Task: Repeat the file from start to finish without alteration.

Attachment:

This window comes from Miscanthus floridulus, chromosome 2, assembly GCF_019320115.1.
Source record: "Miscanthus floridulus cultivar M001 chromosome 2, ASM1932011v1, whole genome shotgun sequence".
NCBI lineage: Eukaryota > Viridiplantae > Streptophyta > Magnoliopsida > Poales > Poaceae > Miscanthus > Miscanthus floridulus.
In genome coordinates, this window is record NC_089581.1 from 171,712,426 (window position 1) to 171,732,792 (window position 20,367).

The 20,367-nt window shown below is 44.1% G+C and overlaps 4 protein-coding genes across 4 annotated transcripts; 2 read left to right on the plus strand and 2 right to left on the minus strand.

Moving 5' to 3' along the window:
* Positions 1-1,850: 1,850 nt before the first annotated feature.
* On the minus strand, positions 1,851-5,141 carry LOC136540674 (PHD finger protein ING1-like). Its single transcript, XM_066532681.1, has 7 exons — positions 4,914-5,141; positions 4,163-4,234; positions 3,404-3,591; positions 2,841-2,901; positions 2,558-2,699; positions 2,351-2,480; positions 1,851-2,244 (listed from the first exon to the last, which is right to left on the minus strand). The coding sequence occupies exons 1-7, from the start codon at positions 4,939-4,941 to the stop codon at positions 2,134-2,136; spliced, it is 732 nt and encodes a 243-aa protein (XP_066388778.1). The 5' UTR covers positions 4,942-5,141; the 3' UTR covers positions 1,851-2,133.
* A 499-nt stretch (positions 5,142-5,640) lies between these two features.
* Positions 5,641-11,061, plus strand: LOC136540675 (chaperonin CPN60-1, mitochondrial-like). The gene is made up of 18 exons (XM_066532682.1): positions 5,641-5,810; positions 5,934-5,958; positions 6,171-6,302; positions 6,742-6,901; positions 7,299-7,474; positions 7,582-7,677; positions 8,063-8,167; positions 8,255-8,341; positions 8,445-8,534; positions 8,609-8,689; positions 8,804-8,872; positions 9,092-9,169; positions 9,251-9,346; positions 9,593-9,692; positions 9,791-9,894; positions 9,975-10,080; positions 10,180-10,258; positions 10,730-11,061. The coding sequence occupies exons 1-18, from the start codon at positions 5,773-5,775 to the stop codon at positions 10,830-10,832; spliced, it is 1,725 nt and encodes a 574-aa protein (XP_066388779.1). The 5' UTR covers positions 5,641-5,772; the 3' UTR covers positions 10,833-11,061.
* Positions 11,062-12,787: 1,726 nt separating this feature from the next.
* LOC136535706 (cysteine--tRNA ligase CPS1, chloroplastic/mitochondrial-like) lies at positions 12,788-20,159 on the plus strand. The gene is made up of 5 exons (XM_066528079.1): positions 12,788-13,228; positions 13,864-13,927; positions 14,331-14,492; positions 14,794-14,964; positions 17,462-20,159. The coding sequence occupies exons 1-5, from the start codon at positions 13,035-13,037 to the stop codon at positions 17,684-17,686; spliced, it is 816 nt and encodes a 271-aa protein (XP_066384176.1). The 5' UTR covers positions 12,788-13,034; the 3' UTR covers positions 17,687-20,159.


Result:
This window comes from Miscanthus floridulus, chromosome 2, assembly GCF_019320115.1.
Source record: "Miscanthus floridulus cultivar M001 chromosome 2, ASM1932011v1, whole genome shotgun sequence".
NCBI lineage: Eukaryota > Viridiplantae > Streptophyta > Magnoliopsida > Poales > Poaceae > Miscanthus > Miscanthus floridulus.
In genome coordinates, this window is record NC_089581.1 from 171,712,426 (window position 1) to 171,732,792 (window position 20,367).

The 20,367-nt window shown below is 44.1% G+C and overlaps 4 protein-coding genes across 4 annotated transcripts; 2 read left to right on the plus strand and 2 right to left on the minus strand.

Moving 5' to 3' along the window:
* Positions 1-1,850: 1,850 nt before the first annotated feature.
* On the minus strand, positions 1,851-5,141 carry LOC136540674 (PHD finger protein ING1-like). Its single transcript, XM_066532681.1, has 7 exons — positions 4,914-5,141; positions 4,163-4,234; positions 3,404-3,591; positions 2,841-2,901; positions 2,558-2,699; positions 2,351-2,480; positions 1,851-2,244 (listed from the first exon to the last, which is right to left on the minus strand). The coding sequence occupies exons 1-7, from the start codon at positions 4,939-4,941 to the stop codon at positions 2,134-2,136; spliced, it is 732 nt and encodes a 243-aa protein (XP_066388778.1). The 5' UTR covers positions 4,942-5,141; the 3' UTR covers positions 1,851-2,133.
* A 499-nt stretch (positions 5,142-5,640) lies between these two features.
* Positions 5,641-11,061, plus strand: LOC136540675 (chaperonin CPN60-1, mitochondrial-like). The gene is made up of 18 exons (XM_066532682.1): positions 5,641-5,810; positions 5,934-5,958; positions 6,171-6,302; positions 6,742-6,901; positions 7,299-7,474; positions 7,582-7,677; positions 8,063-8,167; positions 8,255-8,341; positions 8,445-8,534; positions 8,609-8,689; positions 8,804-8,872; positions 9,092-9,169; positions 9,251-9,346; positions 9,593-9,692; positions 9,791-9,894; positions 9,975-10,080; positions 10,180-10,258; positions 10,730-11,061. The coding sequence occupies exons 1-18, from the start codon at positions 5,773-5,775 to the stop codon at positions 10,830-10,832; spliced, it is 1,725 nt and encodes a 574-aa protein (XP_066388779.1). The 5' UTR covers positions 5,641-5,772; the 3' UTR covers positions 10,833-11,061.
* Positions 11,062-12,787: 1,726 nt separating this feature from the next.
* LOC136535706 (cysteine--tRNA ligase CPS1, chloroplastic/mitochondrial-like) lies at positions 12,788-20,159 on the plus strand. The gene is made up of 5 exons (XM_066528079.1): positions 12,788-13,228; positions 13,864-13,927; positions 14,331-14,492; positions 14,794-14,964; positions 17,462-20,159. The coding sequence occupies exons 1-5, from the start codon at positions 13,035-13,037 to the stop codon at positions 17,684-17,686; spliced, it is 816 nt and encodes a 271-aa protein (XP_066384176.1). The 5' UTR covers positions 12,788-13,034; the 3' UTR covers positions 17,687-20,159.